24. 24. Professional vs. Amateur Outward motivation Market, client, salary “Work” (valuable) Employee, Labor
  25. 25. Professional vs. Amateur Outward motivation Inward motivation Market, client, salary “Work” (valuable) Employee, Labor
  26. 26. Professional vs. Amateur Outward motivation Inward motivation Market, client, “Love” salary “Work” (valuable) Employee, Labor
  27. 27. Professional vs. Amateur Outward motivation Inward motivation Market, client, “Love” salary “Leisure” (frivolous) “Work” (valuable) Employee, Labor
  28. 28. Professional vs. Amateur Outward motivation Inward motivation Market, client, “Love” salary “Leisure” (frivolous) “Work” (valuable) Enthusiast, Hobbyist Employee, Labor
  29. 29. Professional vs. Amateur mac vs. pc
  30. 30. Why Study Amateurs?
  31. 31. Why Study Amateurs? Point us toward overlooked sites/ populations
  32. 32. Why Study Amateurs? Point us toward overlooked sites/ populations Examine the gray areas of production and consumption
  33. 33. Why Study Amateurs? Point us toward overlooked sites/ populations Examine the gray areas of production and consumption Better understand the relationship between identity and work
  34. 34. Zotero
  35. 35. demo
  36. 36. Zotero Server
  37. 37. Zotero Server Seamless backup, remote access to database
  38. 38. Zotero Server Seamless backup, remote access to database Sharing / Collaboration
  39. 39. Zotero Server Seamless backup, remote access to database Sharing / Collaboration Social tagging
  40. 40. Zotero Server Seamless backup, remote access to database Sharing / Collaboration Social tagging Granular item & folder-level permissions (view/edit items, attachments, notes)
  41. 41. Web 2.0 Source: O’Reilly, “What is Web 2.0” (http:// www.oreillynet.com/lpt/a/6228)
  42. 42. Web 2.0 Coined by Tim O’Reilly Source: O’Reilly, “What is Web 2.0” (http:// www.oreillynet.com/lpt/a/6228)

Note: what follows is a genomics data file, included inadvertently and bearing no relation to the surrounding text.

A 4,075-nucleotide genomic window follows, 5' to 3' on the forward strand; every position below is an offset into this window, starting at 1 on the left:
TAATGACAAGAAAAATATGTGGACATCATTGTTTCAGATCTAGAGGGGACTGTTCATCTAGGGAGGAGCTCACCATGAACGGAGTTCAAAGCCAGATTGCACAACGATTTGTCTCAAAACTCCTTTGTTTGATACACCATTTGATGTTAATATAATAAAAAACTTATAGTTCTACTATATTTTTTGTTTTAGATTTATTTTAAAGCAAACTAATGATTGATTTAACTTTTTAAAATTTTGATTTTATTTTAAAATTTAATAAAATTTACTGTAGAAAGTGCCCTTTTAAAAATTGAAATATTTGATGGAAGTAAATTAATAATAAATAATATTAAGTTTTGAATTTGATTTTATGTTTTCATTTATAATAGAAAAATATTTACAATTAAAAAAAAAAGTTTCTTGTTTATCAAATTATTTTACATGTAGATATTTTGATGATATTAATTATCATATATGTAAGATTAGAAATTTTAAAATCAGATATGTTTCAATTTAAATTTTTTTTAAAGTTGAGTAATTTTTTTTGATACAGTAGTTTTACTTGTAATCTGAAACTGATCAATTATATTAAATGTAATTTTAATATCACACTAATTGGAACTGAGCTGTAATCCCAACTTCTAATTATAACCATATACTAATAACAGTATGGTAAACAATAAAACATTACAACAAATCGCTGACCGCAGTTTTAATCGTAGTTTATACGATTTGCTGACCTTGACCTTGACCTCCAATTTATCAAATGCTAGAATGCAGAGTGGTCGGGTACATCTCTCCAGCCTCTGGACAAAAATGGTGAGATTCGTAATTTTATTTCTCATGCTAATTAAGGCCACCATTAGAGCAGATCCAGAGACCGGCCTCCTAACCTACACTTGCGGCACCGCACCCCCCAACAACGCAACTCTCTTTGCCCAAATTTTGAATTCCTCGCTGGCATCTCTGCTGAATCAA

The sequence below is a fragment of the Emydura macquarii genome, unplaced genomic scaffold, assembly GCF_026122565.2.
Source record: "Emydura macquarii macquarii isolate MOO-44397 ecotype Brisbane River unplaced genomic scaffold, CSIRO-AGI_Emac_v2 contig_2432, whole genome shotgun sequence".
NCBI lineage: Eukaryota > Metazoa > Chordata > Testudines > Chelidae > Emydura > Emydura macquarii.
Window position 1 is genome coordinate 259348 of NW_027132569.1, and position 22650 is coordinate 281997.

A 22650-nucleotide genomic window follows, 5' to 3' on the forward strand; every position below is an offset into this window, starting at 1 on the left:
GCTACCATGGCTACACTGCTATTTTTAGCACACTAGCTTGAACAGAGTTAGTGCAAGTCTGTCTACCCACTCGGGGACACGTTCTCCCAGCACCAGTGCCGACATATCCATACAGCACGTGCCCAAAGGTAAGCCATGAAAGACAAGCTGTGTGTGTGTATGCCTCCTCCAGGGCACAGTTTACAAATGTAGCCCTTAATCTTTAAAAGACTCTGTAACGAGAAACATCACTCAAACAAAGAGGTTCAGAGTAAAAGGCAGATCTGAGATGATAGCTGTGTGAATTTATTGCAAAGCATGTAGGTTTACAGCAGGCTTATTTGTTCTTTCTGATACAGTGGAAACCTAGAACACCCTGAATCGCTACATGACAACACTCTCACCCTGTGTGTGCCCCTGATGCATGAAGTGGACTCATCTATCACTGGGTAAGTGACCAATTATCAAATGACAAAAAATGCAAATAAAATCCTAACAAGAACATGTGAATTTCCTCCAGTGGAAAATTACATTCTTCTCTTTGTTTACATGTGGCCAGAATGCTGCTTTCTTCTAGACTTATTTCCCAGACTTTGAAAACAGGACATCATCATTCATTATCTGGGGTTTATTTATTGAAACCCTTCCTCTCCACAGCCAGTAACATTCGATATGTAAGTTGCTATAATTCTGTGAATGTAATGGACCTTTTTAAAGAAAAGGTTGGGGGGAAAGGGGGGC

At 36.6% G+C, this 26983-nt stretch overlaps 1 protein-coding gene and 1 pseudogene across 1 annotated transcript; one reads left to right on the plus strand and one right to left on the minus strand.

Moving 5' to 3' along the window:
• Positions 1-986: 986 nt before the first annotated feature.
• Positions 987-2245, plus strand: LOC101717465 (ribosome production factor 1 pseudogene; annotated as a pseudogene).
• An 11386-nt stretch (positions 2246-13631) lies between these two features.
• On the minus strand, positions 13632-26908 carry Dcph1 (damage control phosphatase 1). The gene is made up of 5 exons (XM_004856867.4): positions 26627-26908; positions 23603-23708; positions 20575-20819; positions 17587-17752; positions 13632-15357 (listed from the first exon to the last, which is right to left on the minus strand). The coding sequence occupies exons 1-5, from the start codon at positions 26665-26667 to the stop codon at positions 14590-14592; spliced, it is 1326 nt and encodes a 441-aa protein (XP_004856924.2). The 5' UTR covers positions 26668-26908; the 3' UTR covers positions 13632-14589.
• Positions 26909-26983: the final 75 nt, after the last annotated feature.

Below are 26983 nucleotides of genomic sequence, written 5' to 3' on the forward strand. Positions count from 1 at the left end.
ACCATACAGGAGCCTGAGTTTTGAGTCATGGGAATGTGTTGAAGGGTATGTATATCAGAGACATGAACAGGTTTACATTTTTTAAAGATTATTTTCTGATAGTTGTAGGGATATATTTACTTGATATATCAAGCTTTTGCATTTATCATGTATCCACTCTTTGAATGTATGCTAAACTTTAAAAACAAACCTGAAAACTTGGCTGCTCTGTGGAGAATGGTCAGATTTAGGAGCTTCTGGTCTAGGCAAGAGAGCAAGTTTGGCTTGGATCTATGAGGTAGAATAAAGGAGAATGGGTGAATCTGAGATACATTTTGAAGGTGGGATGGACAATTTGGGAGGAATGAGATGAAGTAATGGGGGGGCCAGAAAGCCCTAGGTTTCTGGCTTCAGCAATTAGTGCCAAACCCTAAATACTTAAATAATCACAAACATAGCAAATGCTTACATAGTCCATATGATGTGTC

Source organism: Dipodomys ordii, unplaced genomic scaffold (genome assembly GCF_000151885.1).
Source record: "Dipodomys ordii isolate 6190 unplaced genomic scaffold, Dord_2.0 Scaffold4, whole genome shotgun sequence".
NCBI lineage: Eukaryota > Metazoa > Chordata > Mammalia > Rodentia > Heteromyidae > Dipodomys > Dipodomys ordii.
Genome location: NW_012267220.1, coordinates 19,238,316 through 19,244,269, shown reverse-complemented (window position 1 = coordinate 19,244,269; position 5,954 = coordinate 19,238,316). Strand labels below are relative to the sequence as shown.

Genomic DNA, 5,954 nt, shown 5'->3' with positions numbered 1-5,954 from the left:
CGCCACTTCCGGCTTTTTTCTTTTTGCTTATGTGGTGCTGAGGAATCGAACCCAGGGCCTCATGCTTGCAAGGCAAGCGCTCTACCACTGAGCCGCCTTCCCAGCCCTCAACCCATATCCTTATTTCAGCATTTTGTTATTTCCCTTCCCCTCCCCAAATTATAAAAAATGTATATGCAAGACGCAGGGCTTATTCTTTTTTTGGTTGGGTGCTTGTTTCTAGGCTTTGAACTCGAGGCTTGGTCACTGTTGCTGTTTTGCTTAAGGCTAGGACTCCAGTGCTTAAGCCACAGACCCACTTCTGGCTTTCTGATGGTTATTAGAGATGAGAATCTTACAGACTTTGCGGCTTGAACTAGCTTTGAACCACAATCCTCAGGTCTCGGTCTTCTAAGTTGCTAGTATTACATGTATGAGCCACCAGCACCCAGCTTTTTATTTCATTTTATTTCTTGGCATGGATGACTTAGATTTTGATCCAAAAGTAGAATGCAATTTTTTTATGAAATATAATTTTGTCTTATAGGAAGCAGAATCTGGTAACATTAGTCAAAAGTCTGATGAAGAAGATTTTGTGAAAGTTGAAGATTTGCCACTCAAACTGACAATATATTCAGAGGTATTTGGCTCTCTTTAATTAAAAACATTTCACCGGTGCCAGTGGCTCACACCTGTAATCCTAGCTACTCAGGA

43. 43. Web 2.0 Coined by Tim O’Reilly “The central principle behind the success of the giants born in the Web 1.0 era who have survived to lead the Web 2.0 era appears to be this, that they have embraced the power of the Source: O’Reilly, “What is Web 2.0” (http:// www.oreillynet.com/lpt/a/6228)
  44. 44. Source: O’Reilly, “What is Web 2.0” (http:// www.oreillynet.com/lpt/a/6228)
  45. 45. Source: O’Reilly, “What is Web 2.0” (http:// www.oreillynet.com/lpt/a/6228)
  46. 46. Amateurs on the Web
  47. 47. Amateurs on the Web Bloggers
  48. 48. Amateurs on the Web Bloggers Wikipedia
  49. 49. Amateurs on the Web Bloggers Wikipedia YouTube
  50. 50. YouTube
  51. 51. but...
  52. 52. Collaborative Filtering
  53. 53. Folksonomy
  54. 54. Folksonomy I collect things, and tag with keywords so that I can find them later.
  55. 55. Folksonomy I collect things, and tag with keywords so that I can find them later. You do the same thing.
  56. 56. Folksonomy I collect things, and tag with keywords so that I can find them later. You do the same thing. Software aggregates and statistically processes individual choices into one meta-archive.
  57. 57. Flickr
  58. 58. Upcoming
  59. 59. “Leveraging Solipsism” - Peter Merholz, Adaptive Path
  60. 60. What’s the crowd doing?
  61. 61. What’s the crowd doing? Producing value
  62. 62. What’s the crowd doing? Producing value Not paid
  63. 63. What’s the crowd doing? Producing value Not paid Not intentional
  64. 64. What’s the crowd doing? Producing value Not paid Not intentional Doesn’t fit standard definition of “work”
  65. 65. What’s the crowd doing? Producing value Not paid Not intentional Doesn’t fit standard definition of “work”
  66. 66. “Amateur”
  67. 67. “Amateur” not about skill
  68. 68. “Amateur” not about skill not about payment
  69. 69. “Amateur” not about skill not about payment (”gift economy”)
  70. 70. “Amateur” not about skill not about payment (”gift economy”) about identity and intention
  71. 71. “Amateur” not about skill not about payment (”gift economy”) about identity and intention actions are undertaken for their own sake, “for love of” the action itself
  72. 72. So what?